Just-planted seeds or seedlings, or compact crops like leaf lettuce, mâche, or baby greens don’t require a high hoop. But taller edibles like kale, collards, leeks, and Italian parsley can grow several feet high, so take plant size into consideration when deciding on how big a hoop to use.

In general, hoops should be tall enough so that plants aren’t in direct contact with the cover. The exception to this is when lightweight insect barrier fabric is laid on vegetables during the growing season for pest control. Otherwise, plants shouldn’t come in contact with a polyethylene cover or row cover during cold weather as this can cause damage to the foliage. This also holds true in summer when a shade cloth-topped mini hoop tunnel is used to shield vegetables from the hot sun. Keep the cover well above crops to avoid heat buildup around the plants.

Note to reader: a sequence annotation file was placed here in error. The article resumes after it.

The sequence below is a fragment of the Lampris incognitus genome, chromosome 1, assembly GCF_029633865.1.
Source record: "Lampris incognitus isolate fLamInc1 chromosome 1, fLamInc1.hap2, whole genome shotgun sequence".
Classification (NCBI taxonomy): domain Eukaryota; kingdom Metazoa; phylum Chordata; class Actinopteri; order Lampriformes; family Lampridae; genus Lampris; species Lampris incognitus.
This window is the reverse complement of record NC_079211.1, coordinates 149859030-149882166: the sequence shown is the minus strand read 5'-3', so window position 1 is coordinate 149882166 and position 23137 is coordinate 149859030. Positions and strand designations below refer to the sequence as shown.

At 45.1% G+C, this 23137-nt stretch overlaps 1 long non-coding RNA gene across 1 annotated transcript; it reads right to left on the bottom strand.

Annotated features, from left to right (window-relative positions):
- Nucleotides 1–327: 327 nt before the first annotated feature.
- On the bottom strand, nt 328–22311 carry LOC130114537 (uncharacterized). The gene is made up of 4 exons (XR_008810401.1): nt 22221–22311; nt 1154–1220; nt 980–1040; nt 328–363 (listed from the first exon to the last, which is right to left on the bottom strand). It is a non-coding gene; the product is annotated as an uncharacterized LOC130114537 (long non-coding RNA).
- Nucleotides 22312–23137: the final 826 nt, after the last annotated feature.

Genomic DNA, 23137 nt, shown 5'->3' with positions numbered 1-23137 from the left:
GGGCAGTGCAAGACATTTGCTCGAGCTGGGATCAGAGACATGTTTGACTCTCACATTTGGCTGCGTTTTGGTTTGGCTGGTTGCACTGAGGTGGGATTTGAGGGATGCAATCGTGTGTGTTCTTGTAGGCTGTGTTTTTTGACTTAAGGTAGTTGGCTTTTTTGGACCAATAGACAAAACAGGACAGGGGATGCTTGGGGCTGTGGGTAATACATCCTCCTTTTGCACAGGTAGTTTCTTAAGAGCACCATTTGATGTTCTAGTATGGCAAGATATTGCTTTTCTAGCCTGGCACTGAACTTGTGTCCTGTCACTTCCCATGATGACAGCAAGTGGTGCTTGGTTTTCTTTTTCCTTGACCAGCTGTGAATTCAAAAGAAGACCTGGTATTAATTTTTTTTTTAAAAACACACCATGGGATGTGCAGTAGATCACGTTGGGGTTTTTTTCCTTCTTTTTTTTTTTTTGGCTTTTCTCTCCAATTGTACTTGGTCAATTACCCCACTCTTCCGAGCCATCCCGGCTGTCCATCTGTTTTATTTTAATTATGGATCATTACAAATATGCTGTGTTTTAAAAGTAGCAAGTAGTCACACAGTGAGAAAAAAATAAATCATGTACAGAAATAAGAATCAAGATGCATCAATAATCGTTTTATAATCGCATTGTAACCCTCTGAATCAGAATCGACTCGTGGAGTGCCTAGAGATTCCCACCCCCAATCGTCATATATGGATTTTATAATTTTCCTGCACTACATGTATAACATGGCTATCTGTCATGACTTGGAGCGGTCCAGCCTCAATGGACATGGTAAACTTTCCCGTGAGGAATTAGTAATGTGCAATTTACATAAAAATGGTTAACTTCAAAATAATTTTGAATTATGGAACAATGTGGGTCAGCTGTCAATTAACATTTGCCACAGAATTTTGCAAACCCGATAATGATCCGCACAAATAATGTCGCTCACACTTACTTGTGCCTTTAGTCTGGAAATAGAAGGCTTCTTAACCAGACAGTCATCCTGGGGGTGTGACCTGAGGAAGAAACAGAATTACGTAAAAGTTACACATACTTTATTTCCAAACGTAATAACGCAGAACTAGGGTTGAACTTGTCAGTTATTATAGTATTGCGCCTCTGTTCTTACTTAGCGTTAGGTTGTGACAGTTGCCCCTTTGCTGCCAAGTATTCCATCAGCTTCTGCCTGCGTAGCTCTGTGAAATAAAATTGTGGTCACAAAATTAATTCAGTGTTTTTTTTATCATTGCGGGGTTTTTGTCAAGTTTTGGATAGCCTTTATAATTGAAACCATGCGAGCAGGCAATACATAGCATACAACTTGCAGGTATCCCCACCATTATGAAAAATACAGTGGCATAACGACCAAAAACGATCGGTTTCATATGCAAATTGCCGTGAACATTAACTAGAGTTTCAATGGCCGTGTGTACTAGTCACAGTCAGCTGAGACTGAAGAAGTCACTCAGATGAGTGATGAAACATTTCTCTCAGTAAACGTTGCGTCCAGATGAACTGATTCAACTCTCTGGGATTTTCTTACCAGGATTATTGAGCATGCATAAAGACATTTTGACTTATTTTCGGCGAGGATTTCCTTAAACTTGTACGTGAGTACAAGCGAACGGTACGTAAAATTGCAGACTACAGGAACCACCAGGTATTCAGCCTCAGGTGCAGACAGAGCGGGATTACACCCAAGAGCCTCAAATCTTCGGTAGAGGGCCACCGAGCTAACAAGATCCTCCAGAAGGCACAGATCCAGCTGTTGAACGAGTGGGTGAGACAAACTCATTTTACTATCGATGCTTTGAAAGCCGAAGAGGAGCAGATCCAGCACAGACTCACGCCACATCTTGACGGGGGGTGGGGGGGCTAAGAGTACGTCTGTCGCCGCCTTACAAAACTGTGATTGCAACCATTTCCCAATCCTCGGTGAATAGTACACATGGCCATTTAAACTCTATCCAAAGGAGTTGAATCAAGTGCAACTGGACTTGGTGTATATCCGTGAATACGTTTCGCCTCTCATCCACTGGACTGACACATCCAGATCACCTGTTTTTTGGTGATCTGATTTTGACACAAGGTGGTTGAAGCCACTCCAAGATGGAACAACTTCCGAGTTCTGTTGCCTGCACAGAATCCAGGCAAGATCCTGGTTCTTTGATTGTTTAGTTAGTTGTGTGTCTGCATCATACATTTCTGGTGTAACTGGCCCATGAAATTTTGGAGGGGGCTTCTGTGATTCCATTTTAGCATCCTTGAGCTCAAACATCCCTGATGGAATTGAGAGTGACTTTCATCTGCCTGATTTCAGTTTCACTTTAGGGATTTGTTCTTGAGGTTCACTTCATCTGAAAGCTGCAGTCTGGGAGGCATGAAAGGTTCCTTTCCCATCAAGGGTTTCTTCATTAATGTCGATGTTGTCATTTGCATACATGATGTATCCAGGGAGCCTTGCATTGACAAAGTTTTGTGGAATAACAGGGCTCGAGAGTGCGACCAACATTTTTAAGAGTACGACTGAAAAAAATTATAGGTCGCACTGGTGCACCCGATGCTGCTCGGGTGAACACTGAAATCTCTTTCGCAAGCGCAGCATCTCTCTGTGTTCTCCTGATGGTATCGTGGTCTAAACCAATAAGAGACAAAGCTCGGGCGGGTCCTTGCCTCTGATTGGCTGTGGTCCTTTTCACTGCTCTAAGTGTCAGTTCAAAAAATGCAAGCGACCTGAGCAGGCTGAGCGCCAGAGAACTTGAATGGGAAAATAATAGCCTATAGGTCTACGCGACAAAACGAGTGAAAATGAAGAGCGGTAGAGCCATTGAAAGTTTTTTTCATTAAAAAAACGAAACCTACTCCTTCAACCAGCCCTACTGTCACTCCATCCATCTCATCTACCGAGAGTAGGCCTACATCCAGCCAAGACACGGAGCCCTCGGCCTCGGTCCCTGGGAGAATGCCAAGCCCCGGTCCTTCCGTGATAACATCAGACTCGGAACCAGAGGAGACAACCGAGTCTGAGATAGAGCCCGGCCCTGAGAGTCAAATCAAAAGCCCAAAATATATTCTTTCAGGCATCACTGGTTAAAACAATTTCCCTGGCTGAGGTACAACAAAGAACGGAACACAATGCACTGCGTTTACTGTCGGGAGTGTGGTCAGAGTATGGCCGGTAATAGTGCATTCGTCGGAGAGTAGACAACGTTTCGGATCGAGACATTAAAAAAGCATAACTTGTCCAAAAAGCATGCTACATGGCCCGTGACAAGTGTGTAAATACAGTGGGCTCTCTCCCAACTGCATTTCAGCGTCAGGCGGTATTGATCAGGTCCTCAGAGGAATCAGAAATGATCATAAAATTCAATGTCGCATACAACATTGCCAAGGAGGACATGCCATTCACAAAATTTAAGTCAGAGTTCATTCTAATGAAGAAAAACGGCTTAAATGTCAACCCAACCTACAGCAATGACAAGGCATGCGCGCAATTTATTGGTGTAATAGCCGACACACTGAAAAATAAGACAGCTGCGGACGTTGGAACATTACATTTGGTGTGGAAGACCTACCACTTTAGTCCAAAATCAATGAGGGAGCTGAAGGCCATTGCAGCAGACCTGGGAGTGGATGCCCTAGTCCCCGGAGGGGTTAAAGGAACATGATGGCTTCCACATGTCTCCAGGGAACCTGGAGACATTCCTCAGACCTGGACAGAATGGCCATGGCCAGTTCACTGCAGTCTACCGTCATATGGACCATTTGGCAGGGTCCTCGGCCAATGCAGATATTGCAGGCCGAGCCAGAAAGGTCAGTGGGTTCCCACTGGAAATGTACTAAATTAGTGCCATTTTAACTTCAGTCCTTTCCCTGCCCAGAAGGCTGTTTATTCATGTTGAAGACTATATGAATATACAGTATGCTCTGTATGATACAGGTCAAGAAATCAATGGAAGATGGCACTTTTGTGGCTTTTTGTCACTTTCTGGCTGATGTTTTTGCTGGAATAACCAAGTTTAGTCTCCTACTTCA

Bend Your Own Mini Hoops

My low tunnel hoop bender makes quick work of bending metal conduit for 4-foot wide hoops. The bender needs to be mounted on a sturdy surface like a truck hitch or, in my case, a heavy pallet anchored to a wood base.

  1. For a 4-foot wide hoop, slide a 10-foot length of half-inch or three-quarter-inch metal EMT conduit through the holding strap, so it extends 16 inches beyond the end of the bender.
  2. Grab the opposite end of the conduit and bend it toward you until it touches the base of the bender.
  3. Now slide the tube through the holding straps until it’s centered on the bender.
  4. Squeeze each end of the tube until they are straight and a U-shape has been achieved. The sides of the tube should be parallel. Once you get going, it will take around a minute to bend each hoop. 

Niki Jabbour

East Coast Living